- Gavin McInnes, cofounder of Vice and the far-right group the Proud Boys has been banned from YouTube for alleged copyright violations.
- McInnes says the platform referenced a 2011 collaboration with Vans called “dos and don’ts of public urination.”
- The ban shut down McInnes’ last account on a major social media platform.
- McInnes says it’s part of an effort to “deplatform” him
Gavin McInnes, founder of the far-right group the Proud Boys, was kicked off YouTube Monday, leaving the personality without access to any major social media platform.
The discovery was first made early Monday and reported by The Daily Beast.
A visit to McInnes’ former page, which is still indexed on Google, results in a simple red banner message on a blank profile reading: “This account has been terminated because we received multiple third-party claims of copyright infringement regarding material the user posted.”
McInnes told INSIDER over email that YouTube cited a “random video from almost ten years ago.” McInnes went on to confirm that the video in question was the “dos and don’ts of public urination,” which he described as “a really old comedy sketch I did for Vans.” INSIDER previously reported on the video in 2011, which was a collaboration between McInnes’ advertising company Rooster and the Vans shoe company. McInnes says the rights of the video were his.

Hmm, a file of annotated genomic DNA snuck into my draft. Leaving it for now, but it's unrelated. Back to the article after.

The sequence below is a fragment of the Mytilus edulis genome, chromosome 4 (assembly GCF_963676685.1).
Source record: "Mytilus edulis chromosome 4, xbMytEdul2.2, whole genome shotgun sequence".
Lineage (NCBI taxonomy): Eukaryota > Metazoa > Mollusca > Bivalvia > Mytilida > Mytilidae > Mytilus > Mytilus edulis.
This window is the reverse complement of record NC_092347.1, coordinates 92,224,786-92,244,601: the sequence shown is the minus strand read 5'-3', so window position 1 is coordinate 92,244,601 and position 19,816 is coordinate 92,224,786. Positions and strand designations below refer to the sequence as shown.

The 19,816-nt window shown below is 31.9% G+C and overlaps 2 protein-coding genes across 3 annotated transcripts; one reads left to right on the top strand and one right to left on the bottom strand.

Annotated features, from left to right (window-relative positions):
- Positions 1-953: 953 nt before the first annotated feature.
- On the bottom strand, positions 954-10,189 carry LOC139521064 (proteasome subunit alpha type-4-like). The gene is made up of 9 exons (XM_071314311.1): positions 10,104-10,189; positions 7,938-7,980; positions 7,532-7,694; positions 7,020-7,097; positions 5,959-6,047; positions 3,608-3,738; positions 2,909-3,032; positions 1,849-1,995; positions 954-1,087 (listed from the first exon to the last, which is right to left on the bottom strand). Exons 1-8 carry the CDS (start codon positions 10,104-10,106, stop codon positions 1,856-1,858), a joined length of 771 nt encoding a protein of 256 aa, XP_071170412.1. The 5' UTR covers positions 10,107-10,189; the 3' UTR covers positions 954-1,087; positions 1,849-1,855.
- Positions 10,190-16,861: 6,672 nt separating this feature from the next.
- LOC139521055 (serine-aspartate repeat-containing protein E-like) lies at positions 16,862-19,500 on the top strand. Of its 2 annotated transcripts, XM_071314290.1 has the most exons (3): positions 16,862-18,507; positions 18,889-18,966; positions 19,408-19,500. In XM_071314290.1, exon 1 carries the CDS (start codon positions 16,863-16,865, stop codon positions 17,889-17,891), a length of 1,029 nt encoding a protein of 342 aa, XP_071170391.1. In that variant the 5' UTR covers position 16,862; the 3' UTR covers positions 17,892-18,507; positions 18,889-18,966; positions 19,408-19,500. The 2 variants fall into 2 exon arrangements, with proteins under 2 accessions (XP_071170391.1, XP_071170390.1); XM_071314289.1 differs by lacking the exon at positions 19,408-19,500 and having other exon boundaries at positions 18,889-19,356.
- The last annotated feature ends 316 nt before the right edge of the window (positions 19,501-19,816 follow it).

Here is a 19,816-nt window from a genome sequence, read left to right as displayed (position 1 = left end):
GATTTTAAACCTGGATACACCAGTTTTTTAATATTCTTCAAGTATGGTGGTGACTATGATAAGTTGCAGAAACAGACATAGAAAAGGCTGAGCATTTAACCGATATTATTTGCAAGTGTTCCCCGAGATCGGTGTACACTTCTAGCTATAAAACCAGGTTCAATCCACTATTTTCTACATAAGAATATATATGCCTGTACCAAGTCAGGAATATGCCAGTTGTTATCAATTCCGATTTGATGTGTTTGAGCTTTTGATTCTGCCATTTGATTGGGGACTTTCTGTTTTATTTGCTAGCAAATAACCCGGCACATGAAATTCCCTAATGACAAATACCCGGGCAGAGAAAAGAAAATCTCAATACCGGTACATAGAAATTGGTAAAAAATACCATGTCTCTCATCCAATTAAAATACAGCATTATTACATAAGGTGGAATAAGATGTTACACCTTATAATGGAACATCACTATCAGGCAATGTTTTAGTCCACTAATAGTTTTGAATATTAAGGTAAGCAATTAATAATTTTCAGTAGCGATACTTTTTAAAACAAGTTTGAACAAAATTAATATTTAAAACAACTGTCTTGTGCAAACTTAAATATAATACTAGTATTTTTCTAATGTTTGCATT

He called the ban “part of a concerted effort to completely deplatform me.”
A YouTube spokesperson said “When a copyright holder notifies us of a video that infringes on their copyright, we act quickly to remove content as is required of us by law. We terminate the accounts of repeat offenders.”
INSIDER has reached out to Vans, which did not immediately return request for comment.
McInnes, who co-founded Vice and built a fringe following through the creation of the far-right group the Proud Boys, has seen his online platform severely diminished as of late.
On Nov. 20, McInnes’ Proud Boys group was listed as an extremist organisation by the FBI (a statement that was later disputed by a high-ranking agent). A day later, McInnes left the group. On Saturday, McInnes lost his job as a host on BlazeTV less than one week after he joined the company.
In August, prior to deciding to leave the group, McInnes was banned from Twitter. In October, he was banned from Facebook and Instagram after members of the Proud Boys were filmed in a brawl with protesters following an event at which McInnes spoke. Facebook referenced their policies against hate groups in their decision.
In his emails to INSIDER, McInnes noted that YouTube was one of his last online venues, saying “the last place I had to tell my side of the story and defend myself.”
Business Insider Emails & Alerts
Site highlights each day to your inbox.